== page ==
Shadow Citizens offers an insight into the radical film praxis and extensive oeuvre of filmmaker Želimir Žilnik (b. 1942, based in Novi Sad, Serbia) within the exhibition context. From his beginnings in the lively amateur film scene of Yugoslavia in the 1960s, Žilnik has gone on to make more than fifty films, including a number of feature films and TV productions, often in the genre of docudrama. He received international recognition early on, winning the Golden Bear for Best Film at the 1969 Berlin International Film Festival for Early Works. In the 1970s his films encountered political opposition, and he left Yugoslavia for Germany, where he realized several independent films, including some of the earliest films dealing with the topic of guest workers. In the 1980s, after leaving Germany—due to his films once again facing political opposition and censorship—and returning to Yugoslavia, he made numerous TV and feature films through which he portrayed early symptoms of the country’s growing social conflicts, continuing in the 1990s with films dealing with the maladies of the post-socialist transition as well as questions of migration.
Many of Žilnik’s films have prophetically announced real-world events that mirror topics tackled in his work, such as the dissolution of Yugoslavia, economic transition from socialism to a neoliberal order, the annihilation of workers’ rights, and wider social erosion related to labor and migration. The exhibition’s title, Shadow Citizens, reflects Žilnik’s lifelong focus on invisible, suppressed, and under- and misrepresented members of society. As a concept, “shadow citizens” is related to a form of political engagement toward “amateur politics”—the imaginative and subversive non-normative knowledge and alternative sensibilities that always lie dormant in a society and occasionally visibly push back against “politics as usual.” According to urban theorist Andy Merrifield, amateur and professional politics are in fact “political divisions that can be reclaimed and moved” like tectonic plates. Courageous amateurism is prominent in Žilnik’s films, both as a concept and as a method, and the exhibition elaborates on different facets of the potentials of shadow citizens as well as the pressures of the amateur undercurrent in emancipatory politics and artistic production.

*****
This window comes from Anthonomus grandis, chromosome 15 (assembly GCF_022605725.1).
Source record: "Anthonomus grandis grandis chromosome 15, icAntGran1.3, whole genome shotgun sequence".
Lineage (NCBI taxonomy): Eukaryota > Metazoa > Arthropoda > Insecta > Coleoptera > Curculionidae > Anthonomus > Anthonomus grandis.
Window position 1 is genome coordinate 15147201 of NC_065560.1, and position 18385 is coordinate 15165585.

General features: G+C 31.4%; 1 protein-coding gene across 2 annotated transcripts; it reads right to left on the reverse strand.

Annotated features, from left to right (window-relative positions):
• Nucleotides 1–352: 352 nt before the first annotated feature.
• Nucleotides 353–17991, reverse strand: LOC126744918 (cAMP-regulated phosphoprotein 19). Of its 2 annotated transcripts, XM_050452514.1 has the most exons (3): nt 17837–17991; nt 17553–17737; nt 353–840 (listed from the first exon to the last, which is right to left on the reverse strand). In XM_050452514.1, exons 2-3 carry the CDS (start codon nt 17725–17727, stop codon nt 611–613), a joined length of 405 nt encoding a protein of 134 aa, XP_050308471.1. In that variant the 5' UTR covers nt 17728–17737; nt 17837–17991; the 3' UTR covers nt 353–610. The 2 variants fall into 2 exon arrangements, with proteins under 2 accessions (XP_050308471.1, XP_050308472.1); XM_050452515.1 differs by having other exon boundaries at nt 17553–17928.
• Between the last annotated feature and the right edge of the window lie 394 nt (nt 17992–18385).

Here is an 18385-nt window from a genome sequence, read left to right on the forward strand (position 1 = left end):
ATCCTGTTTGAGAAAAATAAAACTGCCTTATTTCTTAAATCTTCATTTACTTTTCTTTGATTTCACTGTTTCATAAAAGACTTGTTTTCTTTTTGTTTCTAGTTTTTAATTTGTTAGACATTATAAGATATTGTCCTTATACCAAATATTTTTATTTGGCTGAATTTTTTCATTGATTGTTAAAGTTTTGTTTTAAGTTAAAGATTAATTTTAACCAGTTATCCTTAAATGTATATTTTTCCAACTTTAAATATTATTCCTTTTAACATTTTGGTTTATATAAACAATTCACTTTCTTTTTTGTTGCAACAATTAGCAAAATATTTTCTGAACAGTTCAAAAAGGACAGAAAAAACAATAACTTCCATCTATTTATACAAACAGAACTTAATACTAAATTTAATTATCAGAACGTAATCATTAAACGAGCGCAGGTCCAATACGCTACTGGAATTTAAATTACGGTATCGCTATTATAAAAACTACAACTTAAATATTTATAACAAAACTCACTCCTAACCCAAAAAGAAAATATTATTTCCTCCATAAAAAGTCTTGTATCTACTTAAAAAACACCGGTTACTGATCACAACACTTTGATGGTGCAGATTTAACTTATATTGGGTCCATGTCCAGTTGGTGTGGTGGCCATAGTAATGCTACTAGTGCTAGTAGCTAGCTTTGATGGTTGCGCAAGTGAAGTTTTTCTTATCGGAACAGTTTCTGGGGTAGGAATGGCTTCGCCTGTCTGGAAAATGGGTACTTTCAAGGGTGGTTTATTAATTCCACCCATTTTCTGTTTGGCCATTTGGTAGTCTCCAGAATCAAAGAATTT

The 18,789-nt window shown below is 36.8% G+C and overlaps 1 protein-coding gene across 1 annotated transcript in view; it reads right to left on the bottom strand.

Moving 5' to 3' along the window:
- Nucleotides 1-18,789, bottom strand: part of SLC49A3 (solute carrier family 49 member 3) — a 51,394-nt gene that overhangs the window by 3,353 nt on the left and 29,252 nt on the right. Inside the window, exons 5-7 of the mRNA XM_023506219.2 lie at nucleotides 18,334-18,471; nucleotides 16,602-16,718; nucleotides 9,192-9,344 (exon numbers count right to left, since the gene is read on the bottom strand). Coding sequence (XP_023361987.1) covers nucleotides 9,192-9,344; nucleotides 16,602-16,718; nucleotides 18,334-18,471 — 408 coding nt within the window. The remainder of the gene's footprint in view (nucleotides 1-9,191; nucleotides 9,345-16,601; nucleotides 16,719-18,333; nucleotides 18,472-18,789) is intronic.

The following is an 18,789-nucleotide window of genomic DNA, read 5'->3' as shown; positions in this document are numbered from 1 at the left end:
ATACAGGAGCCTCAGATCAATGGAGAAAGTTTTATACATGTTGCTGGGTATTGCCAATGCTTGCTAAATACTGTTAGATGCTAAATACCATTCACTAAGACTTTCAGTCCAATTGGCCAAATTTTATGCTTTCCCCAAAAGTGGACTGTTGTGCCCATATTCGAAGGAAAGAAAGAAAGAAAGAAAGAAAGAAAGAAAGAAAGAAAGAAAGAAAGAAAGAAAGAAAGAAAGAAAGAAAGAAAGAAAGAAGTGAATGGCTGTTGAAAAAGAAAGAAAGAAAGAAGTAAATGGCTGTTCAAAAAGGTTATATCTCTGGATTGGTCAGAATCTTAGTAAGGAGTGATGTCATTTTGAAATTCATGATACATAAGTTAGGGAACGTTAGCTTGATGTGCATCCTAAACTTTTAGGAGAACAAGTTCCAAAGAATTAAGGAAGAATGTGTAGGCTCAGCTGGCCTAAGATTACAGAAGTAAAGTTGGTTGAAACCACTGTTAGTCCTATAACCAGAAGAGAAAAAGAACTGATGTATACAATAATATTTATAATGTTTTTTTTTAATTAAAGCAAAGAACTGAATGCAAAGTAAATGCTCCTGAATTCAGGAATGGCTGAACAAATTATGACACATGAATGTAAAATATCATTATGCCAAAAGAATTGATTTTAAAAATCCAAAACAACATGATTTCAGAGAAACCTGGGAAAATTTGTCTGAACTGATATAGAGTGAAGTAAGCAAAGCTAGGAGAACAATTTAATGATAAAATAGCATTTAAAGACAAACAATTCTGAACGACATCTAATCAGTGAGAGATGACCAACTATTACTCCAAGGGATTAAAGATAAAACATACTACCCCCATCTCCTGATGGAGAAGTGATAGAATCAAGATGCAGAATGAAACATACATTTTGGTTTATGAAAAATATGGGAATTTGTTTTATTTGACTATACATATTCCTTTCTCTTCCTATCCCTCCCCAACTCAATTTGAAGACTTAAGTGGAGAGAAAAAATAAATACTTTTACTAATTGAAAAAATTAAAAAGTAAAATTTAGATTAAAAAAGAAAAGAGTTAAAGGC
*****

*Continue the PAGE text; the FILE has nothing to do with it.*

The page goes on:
The exhibition, which spans five decades of Žilnik’s career, revolves around several of his feature-length films, which anchor numerous short films and excerpts from longer works. These are organized in clusters of interconnected themes that run through Žilnik’s opus and relate to the concept of shadow citizens, such as questions of shadow economies, borders, migration, labor, terrorism, revolutionary fatigue, clashes of parallel modernisms, and more. While elaborating on structural features that Žilnik early on recognized as crucial for social transformation and that shed light on contemporary social and political urgencies, each of the exhibition’s clusters also looks into Žilnik’s particular method of filmmaking in different production contexts, as well as into the evolving relations to protagonists of his films, many of whom appear in more than one work. The relations to and among his protagonists are at the center of Among the People: Life and Acting (2018), a new work commissioned for the exhibition that gathers many of them years later to talk about Žilnik’s films and their impact on individual and collective lives.
The notion of shadow citizens, conceived as different minorities that are increasingly becoming majorities everywhere, runs through Žilnik’s oeuvre, where it is taken up as a possibility to imagine a new concept of citizenship that pushes current limits and borders.
As part of the exhibition, more than twenty of Žilnik’s films will be available for online viewing at www.zilnikzelimir.net. Many of these are rarely screened, and all are being made available online to this extent for the first time. The films trace various periods and different working conditions within Žilnik’s practice. They are organized in five sections, each available for viewing during the exhibition for a limited period of time. The first online screening program will start April 22, and further screening dates will be announced on the website. Initially launched in 2009 on the occasion of the project For an Idea – Against the Status Quo organized by Center kuda.org and extensively updated for this exhibition, the website is also a precious resource of writing on Žilnik’s work by many critics and colleagues.
The opening weekend film program (April 20–21) at the cinema Cine k will have Želimir Žilnik in attendance.
Shadow Citizens will travel to Galerija Nova, Zagreb, in November 2018. A publication with commissioned essays by curators and film scholars on Želimir Žilnik’s works will be published in fall 2018.
The project is funded by the German Federal Cultural Foundation.
Photos from the exhibition:
Photo: Andrej Popović, Želimir Žilnik, Early Works, 1969.